The planes usually arrive around 7:30 or 8am. Your body will feel like it is 3am (if you live on the east coast). In addition to not sleeping well the night before, this first day will be tough. You will very likely be exhausted. You’ll head to pick up your bags first, and then you’ll head to customs. You’ll hand them the card they had you fill out on the plane (this has been changing in various places—it may change here too. Just follow the instructions). When you go up to the customs agent, they’ll usually have a brief conversation—they’ll ask where you’re going, how long you’re in, where you’re from, etc. They’ll be gaging whether or not you seem like you’re lying. Just answer honestly and to the best of your ability. After you’re cleared by the agent, proceed on your way, and to an ATM. I recommend pulling out maybe a hundred dollars/about 50 euros, depending on the exchange rate. Most places will take card, so save your cash for the places that don’t. Almost everyone took cards, so the cash is just for emergencies. There was at least one restaurant we were surprised by on the last day whose credit card machine stopped working, and we had to scramble to pay the bill. After you’ve gotten some euros, head on out of the airport.
To get to the train to take to your hotel (which will be just outside of Venice), you’ll want to take the water taxi/ferry which is just outside the airport to Venice. Then you’ll walk from that stop to the train station in Venice. It’ll take about 45 minutes to get there. Hop the train to head to your hotel, Crowne Plaza, Venice East.
Day 2 or 3 you can take the train from Venice to Florence. It’s only about an hour away.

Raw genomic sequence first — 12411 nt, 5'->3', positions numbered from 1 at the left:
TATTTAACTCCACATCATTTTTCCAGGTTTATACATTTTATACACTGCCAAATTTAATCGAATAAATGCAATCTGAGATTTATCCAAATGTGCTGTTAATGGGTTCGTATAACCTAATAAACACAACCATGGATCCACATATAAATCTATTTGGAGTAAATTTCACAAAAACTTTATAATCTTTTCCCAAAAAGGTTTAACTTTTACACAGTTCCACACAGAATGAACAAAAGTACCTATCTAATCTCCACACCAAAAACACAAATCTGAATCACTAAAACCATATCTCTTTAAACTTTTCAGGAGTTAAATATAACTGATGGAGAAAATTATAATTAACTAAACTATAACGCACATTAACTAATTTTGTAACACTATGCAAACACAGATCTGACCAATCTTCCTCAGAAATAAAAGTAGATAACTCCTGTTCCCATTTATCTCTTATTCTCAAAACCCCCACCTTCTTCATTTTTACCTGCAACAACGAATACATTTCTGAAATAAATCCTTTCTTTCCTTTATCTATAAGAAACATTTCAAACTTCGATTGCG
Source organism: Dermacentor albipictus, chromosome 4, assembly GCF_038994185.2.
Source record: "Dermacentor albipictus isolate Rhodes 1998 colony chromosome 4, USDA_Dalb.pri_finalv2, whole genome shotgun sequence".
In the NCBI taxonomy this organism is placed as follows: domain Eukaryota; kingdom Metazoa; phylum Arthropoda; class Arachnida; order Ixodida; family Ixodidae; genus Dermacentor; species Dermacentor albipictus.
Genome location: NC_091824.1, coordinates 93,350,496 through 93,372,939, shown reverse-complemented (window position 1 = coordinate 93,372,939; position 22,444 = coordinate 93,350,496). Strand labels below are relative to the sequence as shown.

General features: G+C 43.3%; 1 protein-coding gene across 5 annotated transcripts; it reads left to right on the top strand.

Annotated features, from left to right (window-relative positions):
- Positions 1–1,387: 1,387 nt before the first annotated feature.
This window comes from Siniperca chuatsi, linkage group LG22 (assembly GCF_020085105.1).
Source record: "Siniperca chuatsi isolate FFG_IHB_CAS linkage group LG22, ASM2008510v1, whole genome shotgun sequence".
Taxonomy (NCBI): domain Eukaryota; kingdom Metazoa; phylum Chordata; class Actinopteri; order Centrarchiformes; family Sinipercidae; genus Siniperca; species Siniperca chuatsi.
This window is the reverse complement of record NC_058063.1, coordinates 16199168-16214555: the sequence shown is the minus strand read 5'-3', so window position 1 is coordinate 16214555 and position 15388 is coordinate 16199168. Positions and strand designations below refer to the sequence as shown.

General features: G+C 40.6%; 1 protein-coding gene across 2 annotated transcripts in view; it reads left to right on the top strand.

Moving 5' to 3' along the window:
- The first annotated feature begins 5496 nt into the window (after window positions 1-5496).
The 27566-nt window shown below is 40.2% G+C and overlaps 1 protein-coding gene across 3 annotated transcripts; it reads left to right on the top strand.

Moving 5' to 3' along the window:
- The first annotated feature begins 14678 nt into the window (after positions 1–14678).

Day 4 or 5, you can take the train from Florence to Rome, which is only a couple of hours or so away. Rome is about 3 hours away from Venice if you want to head straight there, or if you made Florence only a day trip from Venice.
Day 6 or 7 you can take the train from Rome to Naples, which is an hour or two away. I’d recommend a day trip in Naples instead of staying there. If you want to see Pompeii, which I would recommend, you can hop off the train at Naples, and pick up the local metro train to both of those stops. Pompeii’s stop is Scavi.
Crowne Plaza, East Venice. So this hotel was just outside of Venice, making it a bit cheaper. Down the street is a pizza place, which had great pizzas. We could see it from the hotel. It wasn’t busy by that area at all. The road was pretty quiet, and we never saw a ton of people. It is connected to the train by a very short walk. If you leave the hotel, you follow the walkway to the left, which will take you under the tracks. And then you hop out on the train station platform. It’s very convenient. I think it was the third stop from the train to Venice, or vice a versa, but I don’t quite remember. It wasn’t a terribly long ride.